By Peggy Bekavac Olson
Payment Card Industry (PCI) Data Security Standard (DSS) compliance has been a hot industry issue in recent years. Are you aware the card brands have rules and regulations for marketing solicitation and program materials, too? It's important to adhere to the standards, which were established to prevent reputational harm to the payments system, because if you don't, your business could face potential audits, penalties and fines.
According to the Visa International Operating Regulations dated Oct. 15, 2011, third-party agents must act in accordance with all rules pertaining to marketing solicitation and program materials. Visa Inc. maintains two public lists of third-party agents at its website, www.visa.com/third-party-agent.
Included in the lists are: Independent Sales Organization (ISO), Encryption Support Organization (ESO), Third Party Servicer (TPS), Merchant Servicer (MS) and High-Risk Internet Payment Service Provider (HRIPSP). MasterCard Worldwide provides a slightly different list of service providers in the Dec. 7, 2011, MasterCard Rules: Independent Sales Organization (ISO), Third Party Processor (TPP), Data Storage Entity (DSE) and Service Provider Registration Facilitator (SPRF).
What constitutes marketing solicitation and program materials? MasterCard Rules identifies the following items: stationery, letterhead, business cards, merchant applications, merchant agreements, merchant statements and marketing materials. Marketing solicitation and program materials can encompass many formats, including brochures, websites, flyers, advertisements, postcards, telemarketing scripts, email signatures, tradeshow booth graphics, forms, manuals, quick reference guides.
A good rule of thumb in determining which materials need to comply with card brand rules and regulations is to identify whether the materials are merchant-facing. Ask if they will be put in front of current or prospective merchants. If the answer is yes, compliance standards apply.
Basically, the card brands want merchants to know exactly who they will be or are doing business with. As such, TPAs and service providers may not suggest or in any manner imply they are direct customers or representatives of the card brands or that they are acquiring bank employees. They must identify their relationships with merchant acquiring banks (which are the card brands' customers), and not create the impression that the card brands or their merchant acquirers endorse their businesses.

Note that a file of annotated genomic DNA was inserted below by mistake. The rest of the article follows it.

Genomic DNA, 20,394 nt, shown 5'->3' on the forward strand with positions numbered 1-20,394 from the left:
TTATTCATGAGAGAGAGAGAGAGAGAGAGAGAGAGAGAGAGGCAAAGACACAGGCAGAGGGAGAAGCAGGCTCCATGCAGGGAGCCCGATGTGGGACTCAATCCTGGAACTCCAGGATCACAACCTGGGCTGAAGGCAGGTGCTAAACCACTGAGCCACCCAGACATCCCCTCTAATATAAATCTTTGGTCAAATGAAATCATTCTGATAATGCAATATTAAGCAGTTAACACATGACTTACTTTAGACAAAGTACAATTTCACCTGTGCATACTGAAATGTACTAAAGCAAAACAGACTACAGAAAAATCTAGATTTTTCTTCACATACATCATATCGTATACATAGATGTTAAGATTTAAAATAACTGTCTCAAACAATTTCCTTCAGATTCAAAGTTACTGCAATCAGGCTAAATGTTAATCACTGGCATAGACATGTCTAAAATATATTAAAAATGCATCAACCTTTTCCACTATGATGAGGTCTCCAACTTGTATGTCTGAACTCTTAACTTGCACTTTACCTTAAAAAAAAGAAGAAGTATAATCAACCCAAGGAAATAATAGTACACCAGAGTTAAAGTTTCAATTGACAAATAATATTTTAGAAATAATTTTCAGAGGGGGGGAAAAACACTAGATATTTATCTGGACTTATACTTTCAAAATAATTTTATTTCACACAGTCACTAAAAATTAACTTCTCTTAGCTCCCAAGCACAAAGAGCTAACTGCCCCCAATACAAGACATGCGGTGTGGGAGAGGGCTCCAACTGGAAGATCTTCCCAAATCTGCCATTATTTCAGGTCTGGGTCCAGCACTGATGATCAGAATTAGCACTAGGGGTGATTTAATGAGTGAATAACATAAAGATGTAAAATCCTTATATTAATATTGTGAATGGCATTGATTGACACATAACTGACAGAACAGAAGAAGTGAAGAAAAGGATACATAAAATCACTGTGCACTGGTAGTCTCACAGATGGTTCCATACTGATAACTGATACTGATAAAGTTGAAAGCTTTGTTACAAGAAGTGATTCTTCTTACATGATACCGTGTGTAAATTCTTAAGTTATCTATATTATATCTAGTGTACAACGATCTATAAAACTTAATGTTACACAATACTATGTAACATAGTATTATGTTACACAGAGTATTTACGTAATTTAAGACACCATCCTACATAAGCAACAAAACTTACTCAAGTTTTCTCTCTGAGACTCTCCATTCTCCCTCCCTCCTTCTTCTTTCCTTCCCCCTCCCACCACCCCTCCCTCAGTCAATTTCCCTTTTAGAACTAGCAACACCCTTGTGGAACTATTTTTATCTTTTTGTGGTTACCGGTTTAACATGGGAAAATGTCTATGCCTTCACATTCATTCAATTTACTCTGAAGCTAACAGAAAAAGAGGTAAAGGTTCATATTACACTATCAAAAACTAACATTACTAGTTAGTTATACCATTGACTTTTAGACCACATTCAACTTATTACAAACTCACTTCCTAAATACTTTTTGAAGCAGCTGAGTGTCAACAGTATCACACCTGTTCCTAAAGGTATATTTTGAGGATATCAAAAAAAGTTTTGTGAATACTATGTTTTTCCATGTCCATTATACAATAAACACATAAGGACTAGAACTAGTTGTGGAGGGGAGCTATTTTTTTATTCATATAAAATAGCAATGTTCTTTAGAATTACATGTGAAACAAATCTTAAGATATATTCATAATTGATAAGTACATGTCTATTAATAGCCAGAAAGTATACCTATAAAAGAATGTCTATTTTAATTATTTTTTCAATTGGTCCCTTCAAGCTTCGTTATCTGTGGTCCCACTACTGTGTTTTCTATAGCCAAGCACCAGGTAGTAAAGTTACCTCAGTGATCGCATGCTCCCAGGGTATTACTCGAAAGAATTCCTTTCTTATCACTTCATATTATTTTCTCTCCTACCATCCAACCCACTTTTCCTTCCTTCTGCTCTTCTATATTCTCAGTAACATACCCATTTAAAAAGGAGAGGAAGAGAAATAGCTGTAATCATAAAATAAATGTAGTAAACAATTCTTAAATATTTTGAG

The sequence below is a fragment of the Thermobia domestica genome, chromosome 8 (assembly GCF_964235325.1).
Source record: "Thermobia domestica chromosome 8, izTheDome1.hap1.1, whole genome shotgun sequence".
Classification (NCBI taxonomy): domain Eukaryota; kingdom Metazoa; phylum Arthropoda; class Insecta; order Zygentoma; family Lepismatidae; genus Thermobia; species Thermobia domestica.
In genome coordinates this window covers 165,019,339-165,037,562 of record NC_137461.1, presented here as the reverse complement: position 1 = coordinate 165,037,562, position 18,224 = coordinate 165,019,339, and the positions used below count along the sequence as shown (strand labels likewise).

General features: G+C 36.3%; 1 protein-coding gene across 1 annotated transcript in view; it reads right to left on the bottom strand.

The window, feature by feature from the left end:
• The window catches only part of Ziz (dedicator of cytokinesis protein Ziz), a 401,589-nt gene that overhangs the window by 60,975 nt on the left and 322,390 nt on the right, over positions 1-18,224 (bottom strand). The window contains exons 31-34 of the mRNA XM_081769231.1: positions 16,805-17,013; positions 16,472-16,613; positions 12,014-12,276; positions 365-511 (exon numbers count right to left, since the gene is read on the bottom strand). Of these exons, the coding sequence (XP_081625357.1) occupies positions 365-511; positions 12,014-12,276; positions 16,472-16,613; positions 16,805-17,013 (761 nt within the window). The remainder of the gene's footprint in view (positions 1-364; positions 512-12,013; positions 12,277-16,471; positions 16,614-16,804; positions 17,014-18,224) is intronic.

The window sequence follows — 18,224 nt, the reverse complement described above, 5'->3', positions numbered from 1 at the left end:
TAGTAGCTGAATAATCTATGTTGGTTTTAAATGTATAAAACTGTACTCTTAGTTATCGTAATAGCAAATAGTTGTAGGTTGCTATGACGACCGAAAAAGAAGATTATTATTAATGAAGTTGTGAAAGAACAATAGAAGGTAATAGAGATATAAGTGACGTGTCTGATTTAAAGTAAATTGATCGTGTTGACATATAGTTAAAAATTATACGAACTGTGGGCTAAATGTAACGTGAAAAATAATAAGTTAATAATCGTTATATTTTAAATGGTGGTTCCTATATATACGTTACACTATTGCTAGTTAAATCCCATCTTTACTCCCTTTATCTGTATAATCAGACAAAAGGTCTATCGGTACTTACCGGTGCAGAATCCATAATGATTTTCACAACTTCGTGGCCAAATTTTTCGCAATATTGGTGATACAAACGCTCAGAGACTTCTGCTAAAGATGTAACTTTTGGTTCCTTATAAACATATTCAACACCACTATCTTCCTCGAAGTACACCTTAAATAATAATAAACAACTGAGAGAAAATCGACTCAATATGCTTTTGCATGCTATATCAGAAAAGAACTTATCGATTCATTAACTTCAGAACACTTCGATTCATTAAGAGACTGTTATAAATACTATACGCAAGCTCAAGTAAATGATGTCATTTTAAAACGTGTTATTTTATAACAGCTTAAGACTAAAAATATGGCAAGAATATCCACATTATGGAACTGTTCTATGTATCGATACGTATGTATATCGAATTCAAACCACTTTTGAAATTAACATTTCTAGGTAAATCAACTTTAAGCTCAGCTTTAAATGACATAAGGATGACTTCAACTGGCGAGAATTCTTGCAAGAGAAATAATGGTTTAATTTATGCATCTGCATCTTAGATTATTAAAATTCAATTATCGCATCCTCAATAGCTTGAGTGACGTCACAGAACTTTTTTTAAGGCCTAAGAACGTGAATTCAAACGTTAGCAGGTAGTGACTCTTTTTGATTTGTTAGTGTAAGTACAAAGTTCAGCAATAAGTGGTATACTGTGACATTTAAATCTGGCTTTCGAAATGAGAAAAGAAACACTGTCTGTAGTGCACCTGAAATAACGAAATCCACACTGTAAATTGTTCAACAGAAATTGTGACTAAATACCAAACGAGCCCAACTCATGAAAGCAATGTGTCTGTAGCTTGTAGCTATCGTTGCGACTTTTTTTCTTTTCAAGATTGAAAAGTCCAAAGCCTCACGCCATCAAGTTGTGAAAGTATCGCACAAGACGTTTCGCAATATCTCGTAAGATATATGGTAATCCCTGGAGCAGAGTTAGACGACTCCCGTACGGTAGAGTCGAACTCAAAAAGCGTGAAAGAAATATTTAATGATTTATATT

TPAs and service provider organizations must make it clear to merchants the role they play in providing services and not use any misleading statements. How is this accomplished? By providing a clear statement that identifies the TPA or service provider as an agent of its merchant acquirer, as well as the location of the acquiring bank's headquarters on every piece of marketing and program material. An example of this statement could be:
ABC Merchant Services is a registered ISO of XYZ
Acquiring Bank, City, State.
If a TPA or service provider has multiple acquiring relationships, this needs to be denoted. Further, marketing and program materials must not state or imply the TPA or service provider is participating in or conducting any activity not expressly permitted by the card brand standards.
Sub-ISOs, agents and merchant level salespeople (MLSs) cannot advertise and promote their businesses without identifying themselves as representatives of their ISOs. An example of this type of disclosure statement could be:
LMNOP Inc. is an authorized representative of
BC Merchant Services, a registered ISO of XYZ
Acquiring Bank, City, State.
Note: Visa stated it does not recognize "sub agents"; confer with your registered ISO for advice on correct wording.
Your merchant acquirer specifies the disclosure verbiage that should appear and be communicated on all your marketing and program materials. If card brand, merchant acquirer or ISO, sub-ISO, agent or MLS logo use is desired, your acquiring bank will dictate their order, location and placement. Generally, if an ISO's logo appears, the acquiring bank logo must also be present in an equal font size and location. Merchant acquirers have procedures for reviewing solicitation and program materials; typically they will want to review and approve them before publication, distribution or any other use.
The card brands and acquirers regularly audit and randomly investigate payment businesses for proper and clear disclosure. Identified noncompliance typically results in a warning to correct the situation on first offense, but continued noncompliance can result in substantial fines and disciplinary action levied by the card brands, which are passed down through merchant acquirers.
An unregistered ISO, agent or MLS can face a $25,000 fine for the first offense, with fines escalating to six figures if noncompliance is not readily rectified. Additionally, many sub-ISO, agent and MLS agreements include a residual stream penalty clause for noncompliance.
So make sure your marketing solicitation and program materials comply with card brand rules and regulations and are in line with your merchant acquirer's policies and procedures. This will protect your business from penalties and fines, as well as serve to enhance the reputation and legitimacy of your business as a participant in the payments industry.
Peggy Bekavac Olson founded Strategic Marketing, a full-service marketing and communications firm specializing in financial services and electronic payment companies, after serving as Vice President of Marketing and Communications for TSYS. She can be reached at 480-706-0816 or firstname.lastname@example.org. Information about Strategic Marketing can be found at www.smktg.com.
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